That being said, I’m glad I managed to wear it for a few photos at least, because it’s such an incredibly fun and gorgeous piece. There’s a tiny bit of green accent on the plum branches, so I decided to emphasize that with a green hakata obi, green haneri, and some new geta with sexy green hanao.
I also dressed a little unconventionally today – it was my first time using an eri-sugata (easy collar) and a susuyoke (half skirt) rather than a full juban. It worked really well because the kimono was so snug, the bulk of the juban was making it impossible to fit. I also love how easy it is to get the collar of the eri-sugata nice and low! It’s sort of sad that I know I’ll never be able to wear this kimono out, but I’m glad I finally got off my butt and put it on, and I’m glad it’s going to someone who will be able to wear it.
I have mentioned the tradition of Senbazuru, or the act of making one thousand paper cranes to grant a wish before, and mentioned that I had an outfit in mind for that obi, but I was waiting for something. That something was a gigantic box of awesome from my dear darling Naomi and today that box arrived. I am going to be a busy blogger for the next few days, but here’s a little teaser.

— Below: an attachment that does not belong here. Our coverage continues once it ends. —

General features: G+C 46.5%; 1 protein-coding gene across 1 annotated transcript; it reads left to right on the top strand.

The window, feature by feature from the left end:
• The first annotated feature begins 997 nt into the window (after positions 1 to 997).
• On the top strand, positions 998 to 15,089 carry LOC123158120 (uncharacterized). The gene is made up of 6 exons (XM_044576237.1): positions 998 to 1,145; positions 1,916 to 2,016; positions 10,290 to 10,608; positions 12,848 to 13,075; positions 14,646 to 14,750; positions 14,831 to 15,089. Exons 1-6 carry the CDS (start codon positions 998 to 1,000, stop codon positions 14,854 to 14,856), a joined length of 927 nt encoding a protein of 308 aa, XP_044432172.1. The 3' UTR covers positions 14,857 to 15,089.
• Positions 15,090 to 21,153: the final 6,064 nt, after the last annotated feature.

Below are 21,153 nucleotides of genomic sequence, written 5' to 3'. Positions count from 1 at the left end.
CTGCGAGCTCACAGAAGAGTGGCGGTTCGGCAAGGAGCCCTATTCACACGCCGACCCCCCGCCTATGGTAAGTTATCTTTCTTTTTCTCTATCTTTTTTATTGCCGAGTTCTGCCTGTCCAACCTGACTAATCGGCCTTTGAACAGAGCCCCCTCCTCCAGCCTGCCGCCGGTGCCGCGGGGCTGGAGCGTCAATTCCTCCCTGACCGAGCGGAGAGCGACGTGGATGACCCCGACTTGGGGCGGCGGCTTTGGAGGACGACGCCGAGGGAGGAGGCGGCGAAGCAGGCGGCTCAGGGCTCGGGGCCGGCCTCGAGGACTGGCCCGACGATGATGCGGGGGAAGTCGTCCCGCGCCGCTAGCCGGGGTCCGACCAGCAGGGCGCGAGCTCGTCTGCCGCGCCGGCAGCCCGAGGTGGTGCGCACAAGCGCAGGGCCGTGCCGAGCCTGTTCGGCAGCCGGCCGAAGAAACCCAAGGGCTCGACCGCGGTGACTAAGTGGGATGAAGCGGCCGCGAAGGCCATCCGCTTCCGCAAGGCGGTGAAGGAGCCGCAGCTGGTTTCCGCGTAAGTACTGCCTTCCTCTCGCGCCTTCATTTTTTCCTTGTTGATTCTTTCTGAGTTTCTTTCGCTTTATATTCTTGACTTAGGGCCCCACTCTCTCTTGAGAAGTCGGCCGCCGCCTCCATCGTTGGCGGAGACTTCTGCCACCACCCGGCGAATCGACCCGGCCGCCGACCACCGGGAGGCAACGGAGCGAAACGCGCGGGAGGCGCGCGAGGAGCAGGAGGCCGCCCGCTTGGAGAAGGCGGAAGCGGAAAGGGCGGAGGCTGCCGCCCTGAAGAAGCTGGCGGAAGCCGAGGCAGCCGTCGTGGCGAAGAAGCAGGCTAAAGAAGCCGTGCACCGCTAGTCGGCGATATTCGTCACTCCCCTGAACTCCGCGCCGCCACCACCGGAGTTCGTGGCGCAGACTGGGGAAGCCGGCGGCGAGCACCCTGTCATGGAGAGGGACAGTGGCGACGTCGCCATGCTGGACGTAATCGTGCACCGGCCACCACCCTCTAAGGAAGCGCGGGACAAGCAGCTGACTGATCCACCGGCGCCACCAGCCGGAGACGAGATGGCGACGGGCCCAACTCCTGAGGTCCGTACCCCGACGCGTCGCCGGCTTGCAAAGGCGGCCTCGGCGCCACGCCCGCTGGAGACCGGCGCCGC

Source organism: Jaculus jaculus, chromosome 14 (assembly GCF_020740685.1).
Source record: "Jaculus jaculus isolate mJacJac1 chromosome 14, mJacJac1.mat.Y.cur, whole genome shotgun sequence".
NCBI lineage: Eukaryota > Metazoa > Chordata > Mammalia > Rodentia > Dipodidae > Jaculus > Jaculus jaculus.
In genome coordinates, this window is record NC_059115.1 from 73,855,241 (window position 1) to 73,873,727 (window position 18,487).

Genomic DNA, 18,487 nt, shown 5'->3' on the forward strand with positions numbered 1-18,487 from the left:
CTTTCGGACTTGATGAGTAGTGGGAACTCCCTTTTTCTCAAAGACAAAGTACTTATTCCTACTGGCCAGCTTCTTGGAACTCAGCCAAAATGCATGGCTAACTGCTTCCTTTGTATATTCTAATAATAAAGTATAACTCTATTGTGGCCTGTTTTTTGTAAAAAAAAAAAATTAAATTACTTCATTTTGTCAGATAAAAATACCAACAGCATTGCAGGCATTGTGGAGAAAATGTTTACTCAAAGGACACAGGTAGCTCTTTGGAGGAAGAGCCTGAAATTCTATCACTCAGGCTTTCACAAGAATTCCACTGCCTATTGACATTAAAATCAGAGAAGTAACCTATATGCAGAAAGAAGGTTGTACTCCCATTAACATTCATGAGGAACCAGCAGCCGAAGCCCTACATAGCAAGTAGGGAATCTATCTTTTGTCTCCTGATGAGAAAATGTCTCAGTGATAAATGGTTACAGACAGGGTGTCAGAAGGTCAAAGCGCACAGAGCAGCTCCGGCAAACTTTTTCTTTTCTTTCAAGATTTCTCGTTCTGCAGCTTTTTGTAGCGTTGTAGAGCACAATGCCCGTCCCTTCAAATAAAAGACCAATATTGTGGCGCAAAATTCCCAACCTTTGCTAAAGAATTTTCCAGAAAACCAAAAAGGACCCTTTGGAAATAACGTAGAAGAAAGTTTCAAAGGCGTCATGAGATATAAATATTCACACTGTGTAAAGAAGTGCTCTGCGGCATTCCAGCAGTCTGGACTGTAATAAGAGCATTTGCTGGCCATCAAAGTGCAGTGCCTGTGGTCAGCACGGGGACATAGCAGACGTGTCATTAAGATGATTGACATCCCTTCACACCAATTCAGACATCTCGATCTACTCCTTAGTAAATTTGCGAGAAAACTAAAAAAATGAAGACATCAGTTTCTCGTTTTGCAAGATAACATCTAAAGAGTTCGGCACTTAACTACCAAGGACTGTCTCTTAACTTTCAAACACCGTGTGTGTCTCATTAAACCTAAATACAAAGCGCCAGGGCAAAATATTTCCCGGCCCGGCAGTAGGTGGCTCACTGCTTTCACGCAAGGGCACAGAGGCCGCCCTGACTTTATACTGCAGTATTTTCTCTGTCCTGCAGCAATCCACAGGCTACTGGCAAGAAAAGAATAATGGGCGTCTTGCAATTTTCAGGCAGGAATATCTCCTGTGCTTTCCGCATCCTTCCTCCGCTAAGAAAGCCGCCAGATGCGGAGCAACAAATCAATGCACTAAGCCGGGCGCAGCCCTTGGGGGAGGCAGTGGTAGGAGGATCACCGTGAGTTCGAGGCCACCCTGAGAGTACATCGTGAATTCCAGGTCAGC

One of the things from this box I was most eager for was the black haori with the orizuru (origami cranes) motif. My origami skills are lacklustre, to say the least, but I wanted to put together an outfit as a show of solidarity and hope for Japan. I will be taking better photos of the jacket soon but I was so excited to put the whole outfit together that I decided to do it today. There were a lot of modern dressing aids in the box too, and I thought they would save me a huge amount of time and effort. Boy, was I wrong! I think actually making a thousand paper cranes would have been less stressful and exhausting than the harrowing experience that was getting dressed today. In the end I broke down and did everything the old-fashioned way, and it worked out eventually. It may have been a hassle but I really like the way it turned out in the end.
I know one of my kimono resolutions was not to buy things just because they were affordable and kind of cute, but I technically bid on this at the end of 2010, so I’m safe, right? Also, it’s exceptionally adorable and I did indeed get it for a steal. I’ve also resolved to wear kimono out of the house more frequently, so casual washable kimono are always a good thing to have.
When I bid on this I only noticed the big spider kiku and the sakura. I’m not generally a huge fan of sakura (strange, I know, considering my love for kimono and how frequent a motif they are) but I love spider kiku with a fierce passion – two of my favourite pieces of my collection feature them prominently. They’re what drew me to this kimono in the first place.
When it arrived, I was pleasantly surprised – there are tons of flowers for all the awase (lined kimono) seasons – kiku, ume, and sakura, as well as the wavy stripes being bordered by decorative cords which are a lucky/auspicious motif. I thought they were just lines, based on the auction photos. This is much cooler!